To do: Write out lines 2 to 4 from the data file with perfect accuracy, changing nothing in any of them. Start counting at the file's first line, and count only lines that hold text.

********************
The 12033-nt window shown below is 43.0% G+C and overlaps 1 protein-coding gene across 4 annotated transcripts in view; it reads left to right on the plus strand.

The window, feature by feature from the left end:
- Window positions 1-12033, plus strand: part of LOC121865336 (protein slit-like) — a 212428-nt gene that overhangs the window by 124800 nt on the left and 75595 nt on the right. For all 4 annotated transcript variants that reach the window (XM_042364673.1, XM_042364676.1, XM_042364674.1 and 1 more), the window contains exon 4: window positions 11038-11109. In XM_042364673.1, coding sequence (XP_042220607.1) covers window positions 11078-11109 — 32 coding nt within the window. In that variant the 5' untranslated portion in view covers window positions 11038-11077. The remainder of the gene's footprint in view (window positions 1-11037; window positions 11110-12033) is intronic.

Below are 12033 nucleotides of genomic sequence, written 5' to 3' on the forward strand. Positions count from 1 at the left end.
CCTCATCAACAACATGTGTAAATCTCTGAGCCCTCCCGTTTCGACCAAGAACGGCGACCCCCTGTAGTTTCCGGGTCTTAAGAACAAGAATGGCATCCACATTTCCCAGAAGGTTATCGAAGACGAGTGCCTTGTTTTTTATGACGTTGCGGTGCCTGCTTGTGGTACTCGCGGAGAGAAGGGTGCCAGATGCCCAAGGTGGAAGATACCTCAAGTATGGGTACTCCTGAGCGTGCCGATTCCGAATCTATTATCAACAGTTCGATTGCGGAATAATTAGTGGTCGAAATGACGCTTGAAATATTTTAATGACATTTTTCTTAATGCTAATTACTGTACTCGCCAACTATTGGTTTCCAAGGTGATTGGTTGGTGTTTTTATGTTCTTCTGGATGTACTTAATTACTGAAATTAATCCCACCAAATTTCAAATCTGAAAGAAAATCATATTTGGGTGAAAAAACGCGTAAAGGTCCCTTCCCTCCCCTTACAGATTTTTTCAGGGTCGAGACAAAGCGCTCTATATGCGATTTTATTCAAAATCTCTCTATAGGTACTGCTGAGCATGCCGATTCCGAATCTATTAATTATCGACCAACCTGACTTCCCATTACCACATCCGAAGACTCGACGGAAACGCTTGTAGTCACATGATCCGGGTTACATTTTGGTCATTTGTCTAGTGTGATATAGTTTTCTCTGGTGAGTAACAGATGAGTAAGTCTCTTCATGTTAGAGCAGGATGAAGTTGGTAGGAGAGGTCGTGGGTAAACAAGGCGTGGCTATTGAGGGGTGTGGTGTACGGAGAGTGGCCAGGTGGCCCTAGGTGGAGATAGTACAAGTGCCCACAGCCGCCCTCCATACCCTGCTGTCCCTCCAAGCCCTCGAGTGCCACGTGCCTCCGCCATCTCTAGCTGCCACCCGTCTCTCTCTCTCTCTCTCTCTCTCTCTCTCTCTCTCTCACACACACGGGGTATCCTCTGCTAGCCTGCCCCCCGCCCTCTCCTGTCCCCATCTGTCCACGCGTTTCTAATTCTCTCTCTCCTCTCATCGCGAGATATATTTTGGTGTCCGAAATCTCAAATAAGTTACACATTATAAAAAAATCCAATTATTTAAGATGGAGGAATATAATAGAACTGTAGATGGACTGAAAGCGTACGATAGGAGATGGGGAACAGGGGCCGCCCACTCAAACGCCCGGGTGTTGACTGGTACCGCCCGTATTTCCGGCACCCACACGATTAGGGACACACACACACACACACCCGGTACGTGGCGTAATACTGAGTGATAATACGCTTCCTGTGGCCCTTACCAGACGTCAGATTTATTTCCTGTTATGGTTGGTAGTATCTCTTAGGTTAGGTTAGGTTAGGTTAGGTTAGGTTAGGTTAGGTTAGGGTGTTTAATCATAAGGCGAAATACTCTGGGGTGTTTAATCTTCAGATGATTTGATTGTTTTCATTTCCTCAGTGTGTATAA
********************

The window, feature by feature from the left end:
- Window positions 1-12033, plus strand: part of LOC121865336 (protein slit-like) — a 212428-nt gene that overhangs the window by 124800 nt on the left and 75595 nt on the right. For all 4 annotated transcript variants that reach the window (XM_042364673.1, XM_042364676.1, XM_042364674.1 and 1 more), the window contains exon 4: window positions 11038-11109. In XM_042364673.1, coding sequence (XP_042220607.1) covers window positions 11078-11109 — 32 coding nt within the window. In that variant the 5' untranslated portion in view covers window positions 11038-11077. The remainder of the gene's footprint in view (window positions 1-11037; window positions 11110-12033) is intronic.

Below are 12033 nucleotides of genomic sequence, written 5' to 3' on the forward strand. Positions count from 1 at the left end.